Sport a window on Australia's big issues
I know that some of you think this blog can be a tad sports-obsessed at times. But isn't Australia? I have never lived in a country where the traditional separation between front and back page stories is so very blurred, and often so non-existent.
I have never lived in a country where sport is so frequently the gateway into so many weighty societal discussions. Arguably, sports-related phone-ins and discussion programmes are increasingly becoming the nation's "public square", the forum in which a broad range of moral and behavioural issues are thrashed out and argued over - although rarely resolved.
So the most recent rugby league scandal provides the context for a series of over-lapping debates, from the possible need to redefine what is meant to female "consent" (does a 19-year-old woman have the power to say "no" when confronted by a roomful of rugby players?) to what is implied by "mateship" (why haven't Matthew Johns team-mates, who were in that hotel room in Christchurch, come forward?); from homo-erotism in macho sports (why this fascination with watching team-mates have sex - a "bun", in the parlance of rugby league?) to the role of the media in these kind of controversies (could and should the original ABC Four Corners programme, Code of Silence, have offered a more complete and complicated account of the events in Christchurch?).
In recent times, sport has thrown-up discussions about gambling (with Russell Crowe's attempt to banish poker machines from the South Sydney Rabbitohs club); drinking (with the Manly rugby league club's drunken season-opener party); domestic violence (the prosecution of the rugby league player, Greg Bird, for glassing his girlfriend); and violent assault (the prosecution of the swimmer, Nick D'Arcy, for attacking his fellow swimmer, Simon Cowley).
Racism has been discussed in the context of the Bollyline series and the "monkeys" taunts directed towards the black all-arounder, Andrew Symonds. Discrimination against gays has come up with the suspicion that the diver Matthew Mitcham has not been the beneficiary of the kind of corporate sponsorship deals that an Olympic gold medallist could normally expect. Breast cancer has received an enormous amount of media attention partly because it took the life, tragically, of Jane McGrath, the wife of Glenn McGrath, one of Australia's most likeable sportsmen.
National prestige is often judged by the quadrennial Olympic medal haul. Corporate prestige is often judged by the quality of your sporting sponsorship deals (Qantas, the national carrier, goes for the Wallabies, the national rugby union team, for instance, and the Aussie Olympics squad) and appropriating naming rights on the country's sporting cathedrals (imagine the clash of the corporate titans if the MCG ever offered naming rights to the highest bidder?). When Rupert Murdoch locked antlers with Kerry Packer, it was over the right to broadcast rugby league.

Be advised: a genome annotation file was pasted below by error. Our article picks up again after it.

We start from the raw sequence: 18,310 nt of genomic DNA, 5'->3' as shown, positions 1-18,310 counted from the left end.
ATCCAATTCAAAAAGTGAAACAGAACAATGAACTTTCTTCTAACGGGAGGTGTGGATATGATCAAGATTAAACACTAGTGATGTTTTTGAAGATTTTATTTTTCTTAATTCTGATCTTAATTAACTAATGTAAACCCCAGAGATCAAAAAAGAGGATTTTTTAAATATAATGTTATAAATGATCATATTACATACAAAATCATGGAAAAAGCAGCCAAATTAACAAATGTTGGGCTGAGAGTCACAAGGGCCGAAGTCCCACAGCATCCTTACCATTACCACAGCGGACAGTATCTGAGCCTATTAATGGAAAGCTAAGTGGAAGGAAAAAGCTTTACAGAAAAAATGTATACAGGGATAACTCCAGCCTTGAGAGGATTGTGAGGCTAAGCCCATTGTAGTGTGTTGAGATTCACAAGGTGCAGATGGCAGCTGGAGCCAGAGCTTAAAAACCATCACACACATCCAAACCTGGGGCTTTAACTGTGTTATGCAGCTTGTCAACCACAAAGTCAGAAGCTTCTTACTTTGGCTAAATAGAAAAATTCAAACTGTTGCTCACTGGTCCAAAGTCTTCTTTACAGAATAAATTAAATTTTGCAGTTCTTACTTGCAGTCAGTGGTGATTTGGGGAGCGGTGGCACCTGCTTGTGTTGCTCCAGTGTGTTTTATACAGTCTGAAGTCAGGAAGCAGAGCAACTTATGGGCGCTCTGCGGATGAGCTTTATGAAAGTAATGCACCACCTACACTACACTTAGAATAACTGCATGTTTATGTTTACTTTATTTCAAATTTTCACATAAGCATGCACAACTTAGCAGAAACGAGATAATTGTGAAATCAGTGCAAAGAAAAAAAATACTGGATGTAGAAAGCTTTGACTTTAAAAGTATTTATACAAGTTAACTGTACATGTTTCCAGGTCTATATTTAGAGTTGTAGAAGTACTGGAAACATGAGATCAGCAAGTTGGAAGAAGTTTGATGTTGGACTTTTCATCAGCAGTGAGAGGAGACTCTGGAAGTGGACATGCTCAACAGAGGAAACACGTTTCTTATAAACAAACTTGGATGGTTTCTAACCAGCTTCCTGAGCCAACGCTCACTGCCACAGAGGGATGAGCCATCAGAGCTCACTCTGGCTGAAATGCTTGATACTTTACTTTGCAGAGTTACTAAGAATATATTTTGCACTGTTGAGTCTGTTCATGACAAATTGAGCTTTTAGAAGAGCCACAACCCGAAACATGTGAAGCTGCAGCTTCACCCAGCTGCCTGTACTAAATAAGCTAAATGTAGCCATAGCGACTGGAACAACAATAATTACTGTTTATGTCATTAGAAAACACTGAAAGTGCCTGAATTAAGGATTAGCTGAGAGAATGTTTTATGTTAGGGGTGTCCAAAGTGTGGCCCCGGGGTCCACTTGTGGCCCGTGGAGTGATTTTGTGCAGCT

On national days when there hasn't been an obvious sporting component, the sporting codes have eventually muscled in. The ANZAC Day rugby league and Aussie Rules fixtures, which only took their present, blockbuster form in the mid-1990s, are the most obvious examples. The opening of the Australian Institute of Sport in Canberra is another. The then Prime Minister Malcolm Fraser cut the ribbon on January 26, 1981 - Australia Day. Admittedly, this works both ways. After his retirement from international cricket, Adam Gilchrist accepted an invitation to chair the National Australia Day Council.
This primacy of sport puts an inordinate amount of pressure on the men and women who run the various codes. Often they owe their positions to being brilliant marketeers, but increasingly they are being forced into the role of moral arbiters and moral enforcers. Sometimes, when alleged crimes are committed, the police and authorities step in. But in instances like the Christchurch sex scandal, where the New Zealand police decided that no crime had been committed, sports administrators and sports broadcasters are increasingly being asked to decide what is right and wrong.
One final observation on the recent controversy, and the search it has sparked for sporting role models. There is near universal agreement over one rugby league player who can comfortably perform that role: the Cantebury Bulldogs player, Hazem El Masri, a non-drinking, non-smoking Muslim, who arrived in Australia with his parents in 1988. Anyone care for a debate about multiculturalism...?